Riot Fest Denver 2013: Why it worked (and sometimes didn't) - Reverb

Why Riot Fest Denver worked (and sometimes didn’t)

Outdoor festivals aren’t always the sun-drenched utopias they’re often made out to be on Instagram and music blogs. Some festival imprints are too spread out. Some lineups make zero sense. Some festivals have a bad vibe. And yes, we’re talking about some of the biggest names in the game: Coachella and Sasquatch and Austin City Limits have had their off years, especially while first getting started.

And that’s why we took special care this weekend to see what worked (and what didn’t) at Riot Fest Denver. Cheers to the organizers, though, as the festival worked more than it didn’t. The traveling festival’s first-ever stop in Colorado took over a patch of land best known as May Farms in Byers, and we’ll start there, because the scenic location was as idyllic as it was close to home (an hour from Denver).

See our full coverage of Riot Fest Denver, with photos reviews and more here.

What worked: The location. Some complained about having to drive an hour from Denver to Riot Fest, but those people haven’t likely flown three or four hours to Los Angeles, rented a car and driven another three or four hours (in traffic) to Coachella outside of Palm Springs. An hour from home? That’s easy. And the farmland provided a beautiful setting for the fest’s three stages.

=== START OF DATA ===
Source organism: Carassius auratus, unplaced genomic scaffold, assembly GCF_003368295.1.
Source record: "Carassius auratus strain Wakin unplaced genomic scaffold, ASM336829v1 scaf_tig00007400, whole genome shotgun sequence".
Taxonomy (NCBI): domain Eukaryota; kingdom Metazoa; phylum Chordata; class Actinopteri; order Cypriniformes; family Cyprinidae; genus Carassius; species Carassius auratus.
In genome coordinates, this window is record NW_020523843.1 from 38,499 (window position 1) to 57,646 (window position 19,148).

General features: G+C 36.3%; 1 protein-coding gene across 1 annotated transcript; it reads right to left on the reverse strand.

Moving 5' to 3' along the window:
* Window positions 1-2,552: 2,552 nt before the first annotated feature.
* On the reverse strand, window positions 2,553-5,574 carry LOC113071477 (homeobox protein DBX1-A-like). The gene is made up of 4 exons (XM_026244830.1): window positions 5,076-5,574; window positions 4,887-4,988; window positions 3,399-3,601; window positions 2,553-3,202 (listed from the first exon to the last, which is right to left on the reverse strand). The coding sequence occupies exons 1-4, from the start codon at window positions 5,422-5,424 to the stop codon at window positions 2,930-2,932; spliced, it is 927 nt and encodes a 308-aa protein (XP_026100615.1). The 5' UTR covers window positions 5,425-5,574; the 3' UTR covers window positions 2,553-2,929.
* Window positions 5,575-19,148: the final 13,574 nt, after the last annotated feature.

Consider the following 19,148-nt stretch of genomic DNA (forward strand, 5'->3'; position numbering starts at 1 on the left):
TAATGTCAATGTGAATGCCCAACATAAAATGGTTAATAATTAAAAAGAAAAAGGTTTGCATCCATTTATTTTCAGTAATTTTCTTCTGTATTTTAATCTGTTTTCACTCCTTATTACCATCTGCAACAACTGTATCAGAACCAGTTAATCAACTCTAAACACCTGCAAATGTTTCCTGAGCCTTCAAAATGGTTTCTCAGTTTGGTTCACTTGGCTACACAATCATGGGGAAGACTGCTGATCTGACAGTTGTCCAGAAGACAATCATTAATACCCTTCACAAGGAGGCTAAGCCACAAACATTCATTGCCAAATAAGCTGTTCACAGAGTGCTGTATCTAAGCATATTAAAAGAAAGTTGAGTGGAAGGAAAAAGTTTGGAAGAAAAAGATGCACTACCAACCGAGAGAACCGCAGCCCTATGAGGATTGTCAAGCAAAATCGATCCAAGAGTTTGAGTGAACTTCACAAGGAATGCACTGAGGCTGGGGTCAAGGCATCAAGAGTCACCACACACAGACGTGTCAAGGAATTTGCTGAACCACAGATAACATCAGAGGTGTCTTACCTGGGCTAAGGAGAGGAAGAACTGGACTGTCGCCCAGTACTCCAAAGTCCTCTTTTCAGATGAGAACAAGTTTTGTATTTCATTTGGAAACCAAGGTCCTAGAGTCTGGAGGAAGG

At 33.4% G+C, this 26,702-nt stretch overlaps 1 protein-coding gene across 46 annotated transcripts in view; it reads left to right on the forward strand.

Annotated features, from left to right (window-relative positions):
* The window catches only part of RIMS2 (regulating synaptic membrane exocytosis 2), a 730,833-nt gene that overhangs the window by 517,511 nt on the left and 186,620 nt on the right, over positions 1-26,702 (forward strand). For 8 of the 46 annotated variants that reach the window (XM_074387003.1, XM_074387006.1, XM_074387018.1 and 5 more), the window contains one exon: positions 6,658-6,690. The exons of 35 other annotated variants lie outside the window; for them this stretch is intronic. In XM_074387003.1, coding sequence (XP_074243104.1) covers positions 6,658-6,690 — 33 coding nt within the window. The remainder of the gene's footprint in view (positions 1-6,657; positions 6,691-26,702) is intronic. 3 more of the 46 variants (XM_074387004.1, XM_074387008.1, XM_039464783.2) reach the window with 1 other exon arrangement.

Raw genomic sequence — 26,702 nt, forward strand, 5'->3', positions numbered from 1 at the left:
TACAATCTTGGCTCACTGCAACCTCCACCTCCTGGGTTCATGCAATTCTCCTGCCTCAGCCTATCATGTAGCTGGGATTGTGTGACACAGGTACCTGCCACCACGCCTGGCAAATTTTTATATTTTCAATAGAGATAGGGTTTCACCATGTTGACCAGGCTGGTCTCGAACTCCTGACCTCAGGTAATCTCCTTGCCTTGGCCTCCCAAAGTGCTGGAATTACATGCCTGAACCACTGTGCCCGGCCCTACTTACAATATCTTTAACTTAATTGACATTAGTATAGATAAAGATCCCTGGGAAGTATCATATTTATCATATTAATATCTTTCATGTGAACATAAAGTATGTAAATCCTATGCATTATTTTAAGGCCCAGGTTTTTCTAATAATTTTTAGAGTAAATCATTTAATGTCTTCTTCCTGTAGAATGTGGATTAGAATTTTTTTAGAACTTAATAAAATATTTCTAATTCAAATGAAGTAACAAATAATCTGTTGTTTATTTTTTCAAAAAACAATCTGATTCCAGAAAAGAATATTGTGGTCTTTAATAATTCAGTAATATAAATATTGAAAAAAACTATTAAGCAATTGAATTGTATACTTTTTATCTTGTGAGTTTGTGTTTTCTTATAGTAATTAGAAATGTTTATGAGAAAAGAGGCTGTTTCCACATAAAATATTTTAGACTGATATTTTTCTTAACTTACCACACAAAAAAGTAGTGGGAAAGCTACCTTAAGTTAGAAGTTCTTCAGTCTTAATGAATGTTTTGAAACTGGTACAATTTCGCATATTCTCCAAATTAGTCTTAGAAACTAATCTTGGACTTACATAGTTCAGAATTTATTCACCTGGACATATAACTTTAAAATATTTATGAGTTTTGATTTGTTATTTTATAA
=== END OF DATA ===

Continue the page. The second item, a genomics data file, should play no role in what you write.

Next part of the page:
What didn’t: Paying for parking. One benefit of holding the festival amid the wide open spaces of Byers is the availability of land. But when you have that much flat, ready-for-parking land and you’re still charging each car $15 for parking – in addition to sizable ticket prices – that’s bad form.

What worked: The camping. We didn’t camp, but our many friends who did had nothing but good things to say about the grounds and access and scene. It sounded like a party, with some late-night/early-morning gatherings spread throughout the camping area. It was close to the festival, so heading back to the tent for more sunscreen or hitting the RV for Sunday’s rain delay was easy and quick. A multi-day outdoor music festival should host camping, and kudos to Riot Fest Denver organizer Soda Jerk Presents for making it happen.

What didn’t: Some of the stage lighting. We mentioned in our Saturday review that Iggy Pop spent most of the Stooges set in the barely lit apron of the stage. Perhaps that lighting choice was the rocker’s preference, but it bummed out fans who wanted to really connect with the proto-punk.

What worked: The midway. A music festival is hardly the state fair, so an entire carnival lineup of ring-toss games and amusement park rides isn’t necessary. But a couple rides and a few games certainly up the fun factor, and Riot Fest’s Ferris wheel was a wining idea. Not only was it a distraction during those bands you didn’t need to see again, but it was also provided a unique and quite stunning perspective of the bands you most wanted to see – form a high-above perch. The neighboring ride, the Moby Dick (similar to the Rainbow at the old Elitch Gardens) provided a thrill and a view.